Whether you are creating a dashboard or static report, regardless of the tool, these visual tips will help you improve its presentation and create a more intuitive and professionally-looking user interface.

 

Avoid Borders. Use space to separate different elements.

It is a common habit to put a box around all the visualization. These solid borders can make your design look rigid as well as cluttered (like the canvas is sliced into different pieces). While the intention, which is to separate or group elements together, should be retained, the means should be slightly tweaked. Let’s look at a simple example here:

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While the interface looks clean and organized, the black borders are too bold on white background, therefore stealing steal users’ attention from the first glance. Remember that user’s visual attention is limited, and it is your responsibility to guide their eyes to the right visual element. Because the borders are not the focus of this report, they should not be that noticeable. So instead of using ‘lines’ to separate and group elements, we can use space and subtle color contrast.

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By removing the borders and creating a consistent distance around each box, you can separate each element more efficiently. The contrast between the chart’s white background and the report’s light gray is enough to draw this distinction. Note that if the background is darker, the contrast might be too much and can again steal the attention from other visualizations – subtlety is the key. For example:

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I have also removed the borders around navigation labels on the top left corners because they don’t serve any purpose. The distance between the words is enough to tell them apart.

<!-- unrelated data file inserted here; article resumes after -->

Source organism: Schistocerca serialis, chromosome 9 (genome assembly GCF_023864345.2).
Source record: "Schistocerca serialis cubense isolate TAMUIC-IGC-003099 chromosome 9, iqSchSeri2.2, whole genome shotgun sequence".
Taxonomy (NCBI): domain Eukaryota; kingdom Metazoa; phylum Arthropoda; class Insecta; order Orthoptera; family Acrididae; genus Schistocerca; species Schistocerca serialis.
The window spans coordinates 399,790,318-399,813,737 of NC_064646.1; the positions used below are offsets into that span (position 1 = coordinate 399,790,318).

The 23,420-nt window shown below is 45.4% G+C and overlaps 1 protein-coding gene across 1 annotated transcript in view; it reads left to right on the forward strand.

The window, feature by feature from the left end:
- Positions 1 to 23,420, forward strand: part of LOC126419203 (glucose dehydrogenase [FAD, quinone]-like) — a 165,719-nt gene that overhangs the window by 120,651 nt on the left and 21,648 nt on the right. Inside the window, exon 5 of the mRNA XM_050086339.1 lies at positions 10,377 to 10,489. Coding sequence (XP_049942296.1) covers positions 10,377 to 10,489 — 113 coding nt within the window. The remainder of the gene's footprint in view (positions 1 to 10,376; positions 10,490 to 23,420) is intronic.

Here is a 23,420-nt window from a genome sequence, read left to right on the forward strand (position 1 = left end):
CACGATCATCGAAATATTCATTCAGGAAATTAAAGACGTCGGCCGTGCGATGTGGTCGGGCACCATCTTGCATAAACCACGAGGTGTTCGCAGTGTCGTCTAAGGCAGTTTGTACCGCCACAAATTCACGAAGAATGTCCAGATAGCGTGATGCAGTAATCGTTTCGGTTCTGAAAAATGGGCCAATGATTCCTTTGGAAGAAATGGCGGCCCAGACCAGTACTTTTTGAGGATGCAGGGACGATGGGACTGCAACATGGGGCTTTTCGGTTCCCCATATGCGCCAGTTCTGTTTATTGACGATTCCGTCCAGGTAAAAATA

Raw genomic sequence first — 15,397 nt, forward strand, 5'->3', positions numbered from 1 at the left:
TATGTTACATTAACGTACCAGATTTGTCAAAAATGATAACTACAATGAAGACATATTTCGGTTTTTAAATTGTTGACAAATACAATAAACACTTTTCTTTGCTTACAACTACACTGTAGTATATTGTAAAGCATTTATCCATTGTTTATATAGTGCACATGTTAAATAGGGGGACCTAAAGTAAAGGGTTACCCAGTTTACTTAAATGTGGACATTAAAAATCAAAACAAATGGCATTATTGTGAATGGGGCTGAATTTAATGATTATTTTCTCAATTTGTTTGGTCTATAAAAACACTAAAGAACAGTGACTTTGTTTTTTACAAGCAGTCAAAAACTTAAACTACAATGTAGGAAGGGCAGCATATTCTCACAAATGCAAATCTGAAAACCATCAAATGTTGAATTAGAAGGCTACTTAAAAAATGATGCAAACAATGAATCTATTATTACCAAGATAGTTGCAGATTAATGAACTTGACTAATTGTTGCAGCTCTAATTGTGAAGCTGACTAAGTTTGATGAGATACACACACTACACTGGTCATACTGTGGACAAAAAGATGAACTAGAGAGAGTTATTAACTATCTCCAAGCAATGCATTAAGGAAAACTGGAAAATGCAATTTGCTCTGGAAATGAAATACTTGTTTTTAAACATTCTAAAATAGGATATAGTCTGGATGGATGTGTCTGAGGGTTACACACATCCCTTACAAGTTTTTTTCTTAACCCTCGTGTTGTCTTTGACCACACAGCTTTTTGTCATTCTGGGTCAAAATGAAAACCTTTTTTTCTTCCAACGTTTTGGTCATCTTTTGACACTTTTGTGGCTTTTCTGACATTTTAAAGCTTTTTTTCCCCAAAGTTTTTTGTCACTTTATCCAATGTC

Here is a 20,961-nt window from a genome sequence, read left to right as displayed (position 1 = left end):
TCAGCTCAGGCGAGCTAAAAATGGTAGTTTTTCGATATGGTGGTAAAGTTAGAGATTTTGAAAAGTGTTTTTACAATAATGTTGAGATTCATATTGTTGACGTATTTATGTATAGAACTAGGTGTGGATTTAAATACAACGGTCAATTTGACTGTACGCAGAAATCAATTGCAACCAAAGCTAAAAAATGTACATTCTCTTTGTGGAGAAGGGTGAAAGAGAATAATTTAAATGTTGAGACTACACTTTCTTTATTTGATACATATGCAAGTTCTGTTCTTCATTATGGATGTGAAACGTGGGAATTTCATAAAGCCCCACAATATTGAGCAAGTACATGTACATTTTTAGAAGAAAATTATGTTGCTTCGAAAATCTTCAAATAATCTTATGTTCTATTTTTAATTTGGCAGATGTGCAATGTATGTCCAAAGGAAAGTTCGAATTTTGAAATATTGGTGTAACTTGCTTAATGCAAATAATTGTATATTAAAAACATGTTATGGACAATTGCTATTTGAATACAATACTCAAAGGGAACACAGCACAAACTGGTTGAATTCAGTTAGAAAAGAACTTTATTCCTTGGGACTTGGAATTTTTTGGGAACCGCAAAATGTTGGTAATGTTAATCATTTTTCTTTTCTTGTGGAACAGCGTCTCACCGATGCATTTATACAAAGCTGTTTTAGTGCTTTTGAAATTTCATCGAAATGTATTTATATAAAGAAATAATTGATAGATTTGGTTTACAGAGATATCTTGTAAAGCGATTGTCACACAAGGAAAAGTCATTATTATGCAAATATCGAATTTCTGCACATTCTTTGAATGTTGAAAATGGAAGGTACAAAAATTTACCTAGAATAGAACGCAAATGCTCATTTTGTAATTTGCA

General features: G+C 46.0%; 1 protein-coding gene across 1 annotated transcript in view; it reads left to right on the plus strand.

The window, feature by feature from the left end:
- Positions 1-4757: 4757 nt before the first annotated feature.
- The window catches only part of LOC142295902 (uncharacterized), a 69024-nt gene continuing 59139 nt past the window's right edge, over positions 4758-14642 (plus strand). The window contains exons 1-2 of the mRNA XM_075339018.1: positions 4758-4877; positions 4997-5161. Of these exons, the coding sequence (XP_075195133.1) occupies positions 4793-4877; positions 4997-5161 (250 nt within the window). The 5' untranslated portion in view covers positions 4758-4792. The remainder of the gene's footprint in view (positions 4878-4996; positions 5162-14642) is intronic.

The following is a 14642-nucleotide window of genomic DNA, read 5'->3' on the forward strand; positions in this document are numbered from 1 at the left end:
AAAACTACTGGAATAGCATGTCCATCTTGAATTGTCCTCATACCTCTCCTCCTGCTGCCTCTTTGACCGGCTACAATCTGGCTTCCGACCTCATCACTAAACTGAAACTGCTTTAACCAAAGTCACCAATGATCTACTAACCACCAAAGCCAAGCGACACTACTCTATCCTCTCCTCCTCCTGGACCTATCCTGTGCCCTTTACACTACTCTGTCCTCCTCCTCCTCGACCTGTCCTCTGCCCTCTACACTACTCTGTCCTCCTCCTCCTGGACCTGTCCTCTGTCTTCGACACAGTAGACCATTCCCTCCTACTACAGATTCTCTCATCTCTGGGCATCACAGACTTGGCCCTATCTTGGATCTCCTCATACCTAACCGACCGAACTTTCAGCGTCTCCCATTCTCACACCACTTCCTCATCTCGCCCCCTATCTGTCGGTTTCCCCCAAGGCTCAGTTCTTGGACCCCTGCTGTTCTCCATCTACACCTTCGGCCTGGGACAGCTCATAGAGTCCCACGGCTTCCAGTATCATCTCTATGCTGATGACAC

Use only a few contrasting elements but signify the contrast.

Contrast or difference between elements not only makes your dashboard look more interesting, but also plays an important role in creating a visual hierarchy for your interface. A visual hierarchy is how we organize and prioritize the information presented in an interface. So before applying any visual property, you need to think about what information is more important than others. For example, in the context of a chart, chart title is the most important, then go data label, legend, axis title, axis label and gridline. These texts should have different property that let user easily read chart title first, then focus on data label without the noise of axis label or gridlines.

The first rule is the same type of elements should have the same properties (For example: all chart titles and KPI title should have the same font size and font-weight) and there should not be too many groups with different properties. The second rule is to make the contrast prominent: exaggerate the different between groups to help users see the difference more clearly. To establish a visual hierarchy, for example, we use bigger, bolder font, brighter colors and for less important elements, we use much more subtle colors.